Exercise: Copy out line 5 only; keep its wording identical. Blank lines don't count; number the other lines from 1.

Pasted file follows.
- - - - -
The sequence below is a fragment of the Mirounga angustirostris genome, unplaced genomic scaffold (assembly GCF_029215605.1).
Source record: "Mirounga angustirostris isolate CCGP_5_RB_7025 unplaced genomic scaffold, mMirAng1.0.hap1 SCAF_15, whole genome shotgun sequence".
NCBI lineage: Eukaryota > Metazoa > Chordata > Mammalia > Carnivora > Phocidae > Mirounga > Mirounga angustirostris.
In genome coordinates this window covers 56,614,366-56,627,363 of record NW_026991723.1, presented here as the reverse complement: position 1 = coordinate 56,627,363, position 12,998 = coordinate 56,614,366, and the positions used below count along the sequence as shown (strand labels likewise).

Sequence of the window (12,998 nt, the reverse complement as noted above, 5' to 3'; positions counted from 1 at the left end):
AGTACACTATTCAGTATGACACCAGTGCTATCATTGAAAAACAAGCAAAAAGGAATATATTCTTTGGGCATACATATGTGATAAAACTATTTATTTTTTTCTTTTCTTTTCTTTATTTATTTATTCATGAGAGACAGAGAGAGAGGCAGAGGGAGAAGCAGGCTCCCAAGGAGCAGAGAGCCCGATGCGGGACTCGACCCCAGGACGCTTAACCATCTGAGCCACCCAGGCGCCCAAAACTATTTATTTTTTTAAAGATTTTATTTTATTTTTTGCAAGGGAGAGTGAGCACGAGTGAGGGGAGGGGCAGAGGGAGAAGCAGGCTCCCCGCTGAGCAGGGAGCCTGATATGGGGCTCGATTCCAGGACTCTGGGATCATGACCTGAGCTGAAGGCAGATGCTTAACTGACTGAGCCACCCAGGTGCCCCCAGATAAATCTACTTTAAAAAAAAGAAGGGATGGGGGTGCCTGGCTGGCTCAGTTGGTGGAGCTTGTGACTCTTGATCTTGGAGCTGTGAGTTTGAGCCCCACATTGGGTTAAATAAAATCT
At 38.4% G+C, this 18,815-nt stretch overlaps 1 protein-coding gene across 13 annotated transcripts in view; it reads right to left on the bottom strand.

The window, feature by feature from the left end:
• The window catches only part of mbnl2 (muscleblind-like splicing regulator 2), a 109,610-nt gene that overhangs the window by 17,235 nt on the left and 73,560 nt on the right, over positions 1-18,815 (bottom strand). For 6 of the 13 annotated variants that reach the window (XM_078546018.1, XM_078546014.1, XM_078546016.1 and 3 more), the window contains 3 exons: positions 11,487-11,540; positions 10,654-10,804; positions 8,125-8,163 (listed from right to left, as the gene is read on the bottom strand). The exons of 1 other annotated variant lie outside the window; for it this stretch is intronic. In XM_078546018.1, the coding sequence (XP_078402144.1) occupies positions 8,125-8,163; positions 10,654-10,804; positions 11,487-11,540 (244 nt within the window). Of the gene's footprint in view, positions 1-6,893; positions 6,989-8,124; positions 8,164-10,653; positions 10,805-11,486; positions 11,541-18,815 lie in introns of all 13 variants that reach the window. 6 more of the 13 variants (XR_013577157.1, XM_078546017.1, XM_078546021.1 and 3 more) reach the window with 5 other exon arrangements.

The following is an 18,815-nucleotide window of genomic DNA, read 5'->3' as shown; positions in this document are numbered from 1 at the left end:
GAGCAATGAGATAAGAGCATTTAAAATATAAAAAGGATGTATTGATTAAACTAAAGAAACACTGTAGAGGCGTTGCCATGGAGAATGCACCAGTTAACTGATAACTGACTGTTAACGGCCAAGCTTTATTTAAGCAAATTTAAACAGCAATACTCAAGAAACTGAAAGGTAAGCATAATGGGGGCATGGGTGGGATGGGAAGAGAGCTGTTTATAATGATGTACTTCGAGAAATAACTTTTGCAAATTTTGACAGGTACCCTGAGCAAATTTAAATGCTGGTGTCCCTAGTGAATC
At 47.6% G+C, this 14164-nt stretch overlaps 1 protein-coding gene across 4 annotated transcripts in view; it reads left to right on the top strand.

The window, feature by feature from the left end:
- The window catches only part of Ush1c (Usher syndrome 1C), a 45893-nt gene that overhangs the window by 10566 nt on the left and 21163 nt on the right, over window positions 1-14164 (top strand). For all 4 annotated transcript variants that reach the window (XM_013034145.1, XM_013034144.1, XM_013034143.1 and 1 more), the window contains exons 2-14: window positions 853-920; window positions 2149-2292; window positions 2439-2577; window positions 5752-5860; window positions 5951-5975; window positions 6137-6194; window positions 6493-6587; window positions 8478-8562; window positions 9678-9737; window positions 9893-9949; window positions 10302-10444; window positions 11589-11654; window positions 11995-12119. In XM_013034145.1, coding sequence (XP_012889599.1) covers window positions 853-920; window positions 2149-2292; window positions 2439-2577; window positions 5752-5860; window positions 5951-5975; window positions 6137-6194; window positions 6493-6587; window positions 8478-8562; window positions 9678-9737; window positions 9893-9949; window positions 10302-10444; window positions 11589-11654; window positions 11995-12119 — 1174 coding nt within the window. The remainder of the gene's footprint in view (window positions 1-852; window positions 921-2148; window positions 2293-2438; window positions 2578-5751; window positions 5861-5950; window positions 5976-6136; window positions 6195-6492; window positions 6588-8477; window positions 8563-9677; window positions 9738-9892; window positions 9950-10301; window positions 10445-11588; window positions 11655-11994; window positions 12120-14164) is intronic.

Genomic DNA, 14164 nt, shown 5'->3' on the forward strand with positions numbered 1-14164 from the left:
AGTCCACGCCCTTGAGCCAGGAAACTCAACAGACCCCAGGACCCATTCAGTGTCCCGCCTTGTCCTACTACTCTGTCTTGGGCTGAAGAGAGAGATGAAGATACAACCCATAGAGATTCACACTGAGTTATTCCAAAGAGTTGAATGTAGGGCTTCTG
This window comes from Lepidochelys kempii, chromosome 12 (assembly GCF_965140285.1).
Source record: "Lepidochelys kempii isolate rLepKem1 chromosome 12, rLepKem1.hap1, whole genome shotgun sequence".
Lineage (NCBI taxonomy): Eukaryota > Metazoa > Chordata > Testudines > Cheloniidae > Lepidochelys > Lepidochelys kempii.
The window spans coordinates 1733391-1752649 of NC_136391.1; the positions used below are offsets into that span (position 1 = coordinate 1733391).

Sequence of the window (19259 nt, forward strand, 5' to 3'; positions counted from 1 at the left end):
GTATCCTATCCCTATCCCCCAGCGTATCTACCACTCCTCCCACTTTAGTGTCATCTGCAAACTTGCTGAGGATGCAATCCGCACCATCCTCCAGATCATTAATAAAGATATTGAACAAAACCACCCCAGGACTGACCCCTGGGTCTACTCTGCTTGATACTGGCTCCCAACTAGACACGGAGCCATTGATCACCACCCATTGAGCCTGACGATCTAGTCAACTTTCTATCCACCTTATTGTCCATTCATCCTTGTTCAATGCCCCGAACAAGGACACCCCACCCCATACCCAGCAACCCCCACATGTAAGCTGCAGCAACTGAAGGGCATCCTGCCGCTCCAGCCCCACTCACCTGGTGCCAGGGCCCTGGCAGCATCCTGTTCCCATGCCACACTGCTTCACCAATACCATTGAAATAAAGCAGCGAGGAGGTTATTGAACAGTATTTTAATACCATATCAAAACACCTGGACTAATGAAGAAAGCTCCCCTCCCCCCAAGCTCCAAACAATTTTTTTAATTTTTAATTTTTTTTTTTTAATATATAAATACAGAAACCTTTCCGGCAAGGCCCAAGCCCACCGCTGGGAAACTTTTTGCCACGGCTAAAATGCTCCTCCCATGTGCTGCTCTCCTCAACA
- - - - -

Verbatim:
Sequence of the window (12,998 nt, the reverse complement as noted above, 5' to 3'; positions counted from 1 at the left end):